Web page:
I could have a nosebleed and be denied entry. I would in fact be a threat to someone’s property were I to bleed on their carpet. I would likely be a threat to my own property. I could bleed on my blue suede shoes. It appears to me a fairly inclusive grouping of words. It provides a failsafe to deny entry. More power to them. A country can exclude anyone they choose but it crosses a line when in fact it is discriminatory.

Discrimination is a verb for stigma. I see the words physical disorder but I can’t imagine a threat from a physical illness and any there may be would likely prevent the said alien from day tripping across the border. Does diabetes pose a threat? Epilepsy? Cancer? Amputation? Heart disease? Scoliosis? Hemorrhoids? Are my crutches a weapon? The National Rifle Association laughs. It seems the word physical is thrown in for appearance. I would be curious to know the numbers who are denied entry for a physical disorder and how many are excluded because their disorder was mental.

This reveals an underlying misconception about mental illness. It is associated with violence when only 3% of violence in society is attributable to mental illness. To find threat in depression is odd to me. I might have been a risk to the bed sheets for not caring to get up and change them but little more. I guess the laughable part is that it is unlikely someone who is depressed and therefore a risk would want to go on a cruise ship. I would think that behaviour would be significant proof that any such threat to be found in depression is almost guaranteed immobilized.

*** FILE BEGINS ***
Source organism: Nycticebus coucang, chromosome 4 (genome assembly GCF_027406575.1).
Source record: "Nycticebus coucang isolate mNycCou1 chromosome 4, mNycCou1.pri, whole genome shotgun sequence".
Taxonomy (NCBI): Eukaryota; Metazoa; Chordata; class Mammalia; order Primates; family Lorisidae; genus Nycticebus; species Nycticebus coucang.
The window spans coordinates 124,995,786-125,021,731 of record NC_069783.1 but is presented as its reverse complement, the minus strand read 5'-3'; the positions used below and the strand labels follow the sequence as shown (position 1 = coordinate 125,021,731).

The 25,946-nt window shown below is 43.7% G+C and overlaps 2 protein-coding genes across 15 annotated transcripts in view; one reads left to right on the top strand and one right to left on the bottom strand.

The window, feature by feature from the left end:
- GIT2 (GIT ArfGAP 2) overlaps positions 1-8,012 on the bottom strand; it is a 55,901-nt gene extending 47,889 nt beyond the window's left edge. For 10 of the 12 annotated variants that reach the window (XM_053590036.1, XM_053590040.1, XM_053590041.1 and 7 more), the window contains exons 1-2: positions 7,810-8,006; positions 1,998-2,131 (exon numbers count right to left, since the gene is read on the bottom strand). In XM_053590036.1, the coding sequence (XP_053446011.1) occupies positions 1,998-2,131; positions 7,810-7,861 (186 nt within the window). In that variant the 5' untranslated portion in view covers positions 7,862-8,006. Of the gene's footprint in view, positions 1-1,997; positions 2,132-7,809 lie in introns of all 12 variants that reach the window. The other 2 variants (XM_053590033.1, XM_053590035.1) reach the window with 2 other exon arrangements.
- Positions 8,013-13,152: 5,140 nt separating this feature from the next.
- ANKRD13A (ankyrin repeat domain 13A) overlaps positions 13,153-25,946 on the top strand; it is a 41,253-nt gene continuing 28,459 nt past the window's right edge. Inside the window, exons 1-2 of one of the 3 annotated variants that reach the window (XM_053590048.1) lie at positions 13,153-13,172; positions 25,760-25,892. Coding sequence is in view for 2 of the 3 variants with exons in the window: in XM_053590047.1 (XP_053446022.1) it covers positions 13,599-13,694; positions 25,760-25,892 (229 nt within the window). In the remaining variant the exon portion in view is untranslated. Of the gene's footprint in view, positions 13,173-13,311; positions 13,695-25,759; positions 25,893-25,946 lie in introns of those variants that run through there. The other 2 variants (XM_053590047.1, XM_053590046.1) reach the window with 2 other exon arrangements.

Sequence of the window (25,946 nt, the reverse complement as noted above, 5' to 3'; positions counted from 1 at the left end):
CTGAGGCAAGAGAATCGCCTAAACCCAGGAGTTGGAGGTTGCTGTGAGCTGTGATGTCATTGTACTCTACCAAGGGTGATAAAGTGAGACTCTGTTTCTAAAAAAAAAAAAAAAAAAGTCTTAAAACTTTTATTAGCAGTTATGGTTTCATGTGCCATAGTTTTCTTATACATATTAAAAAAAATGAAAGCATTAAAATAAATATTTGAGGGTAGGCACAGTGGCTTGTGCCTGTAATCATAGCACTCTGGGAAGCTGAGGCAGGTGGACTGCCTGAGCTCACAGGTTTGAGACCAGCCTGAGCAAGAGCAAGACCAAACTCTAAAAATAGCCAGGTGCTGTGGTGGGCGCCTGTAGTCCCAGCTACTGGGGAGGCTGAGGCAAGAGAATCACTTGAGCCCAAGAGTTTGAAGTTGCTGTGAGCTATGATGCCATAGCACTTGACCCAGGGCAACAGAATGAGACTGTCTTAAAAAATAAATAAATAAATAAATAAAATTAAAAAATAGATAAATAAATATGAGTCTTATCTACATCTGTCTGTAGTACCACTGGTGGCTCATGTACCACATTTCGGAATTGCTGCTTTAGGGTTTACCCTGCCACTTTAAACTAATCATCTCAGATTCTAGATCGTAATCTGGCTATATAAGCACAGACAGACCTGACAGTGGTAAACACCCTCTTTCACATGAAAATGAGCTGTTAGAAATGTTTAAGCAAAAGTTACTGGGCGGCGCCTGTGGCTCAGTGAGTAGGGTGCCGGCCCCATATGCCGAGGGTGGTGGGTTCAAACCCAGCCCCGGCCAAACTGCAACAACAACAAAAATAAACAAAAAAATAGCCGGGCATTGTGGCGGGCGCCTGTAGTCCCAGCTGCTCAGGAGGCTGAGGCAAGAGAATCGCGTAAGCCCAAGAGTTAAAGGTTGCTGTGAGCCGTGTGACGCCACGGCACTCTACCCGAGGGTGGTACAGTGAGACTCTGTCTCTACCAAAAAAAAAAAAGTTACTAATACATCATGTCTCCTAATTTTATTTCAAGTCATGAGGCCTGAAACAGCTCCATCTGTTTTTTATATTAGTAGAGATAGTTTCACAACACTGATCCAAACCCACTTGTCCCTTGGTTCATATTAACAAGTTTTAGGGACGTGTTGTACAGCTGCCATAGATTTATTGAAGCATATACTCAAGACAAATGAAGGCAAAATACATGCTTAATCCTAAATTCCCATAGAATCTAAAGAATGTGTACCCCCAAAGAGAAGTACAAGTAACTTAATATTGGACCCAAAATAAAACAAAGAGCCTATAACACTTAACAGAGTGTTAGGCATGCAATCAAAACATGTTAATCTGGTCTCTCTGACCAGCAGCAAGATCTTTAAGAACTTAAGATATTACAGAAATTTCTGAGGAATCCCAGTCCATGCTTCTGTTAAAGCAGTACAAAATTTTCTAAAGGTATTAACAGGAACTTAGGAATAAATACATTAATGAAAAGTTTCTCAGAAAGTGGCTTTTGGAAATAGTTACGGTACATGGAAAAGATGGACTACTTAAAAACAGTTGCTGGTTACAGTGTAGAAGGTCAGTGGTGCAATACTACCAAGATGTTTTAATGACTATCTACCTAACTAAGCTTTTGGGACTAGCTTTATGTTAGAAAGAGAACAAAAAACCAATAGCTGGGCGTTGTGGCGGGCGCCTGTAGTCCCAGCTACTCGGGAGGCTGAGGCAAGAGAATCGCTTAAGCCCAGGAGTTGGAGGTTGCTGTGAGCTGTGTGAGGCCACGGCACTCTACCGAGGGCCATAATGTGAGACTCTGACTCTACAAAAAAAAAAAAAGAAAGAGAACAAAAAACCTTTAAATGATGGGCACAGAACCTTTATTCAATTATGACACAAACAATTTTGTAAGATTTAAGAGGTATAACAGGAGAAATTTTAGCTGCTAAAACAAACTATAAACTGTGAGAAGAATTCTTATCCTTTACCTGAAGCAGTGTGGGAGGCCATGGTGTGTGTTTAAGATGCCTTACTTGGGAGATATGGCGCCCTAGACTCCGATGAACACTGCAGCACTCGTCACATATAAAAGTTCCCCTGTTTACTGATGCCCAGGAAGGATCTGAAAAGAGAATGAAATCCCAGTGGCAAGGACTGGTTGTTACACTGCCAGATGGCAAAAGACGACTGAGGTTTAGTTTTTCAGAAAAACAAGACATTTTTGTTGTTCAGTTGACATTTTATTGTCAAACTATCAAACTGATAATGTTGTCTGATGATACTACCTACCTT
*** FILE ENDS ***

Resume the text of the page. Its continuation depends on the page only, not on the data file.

The only reason I am even commenting on the United States of America is because they espouse so much more and because I am sincerely concerned for Canadians. What about the Canadian who will suffer in silence at this news. They may forego treatment because they have relatives in the U.S. Possibly they cottage, or have their family reunion in the U.S. I for one would seriously consider going undiagnosed or untreated if the circumstances were such. The condo in Florida is worthless if your depression is a threat. We are talking about one in 7 adults (13.4%) who will experience symptoms that met the criteria for a mood disorder at some point during their lifetime. Depression is a mood disorder nowhere near violence or virus.

If all countries were to profile and turn away aliens with a history of mental illness there would be a few less border guards. Using rough calculation 7 million Canadians will experience a mental illness in their lifetime. If you consider that the average spending per person on an overnight trip to the U.S. by a Canadian is $705.00 it begins to add up. Personally, I have been to Florida several times for a week or two. If you consider I was with family each time it becomes staggering. The Americans can take it or print some more, it doesn’t matter to me. I have enough space to stretch my legs and lift my spirit. Canada has shorelines and mountains. We have Polar bears, muskeg and cities. If I am an undesirable alien because of a mental illness the delusion is America’s.

I don’t know if it adds to my argument but 7 presidents of the United States of America are confirmed to have suffered from depression. John Adams, Thomas Jefferson, James Madison, John Quincy Adams, Franklin Pierce, Abraham Lincoln and Calvin Coolidge.

As I know you’re probably eavesdropping Barak I would enjoy an explanation. I dropped the C because you need to.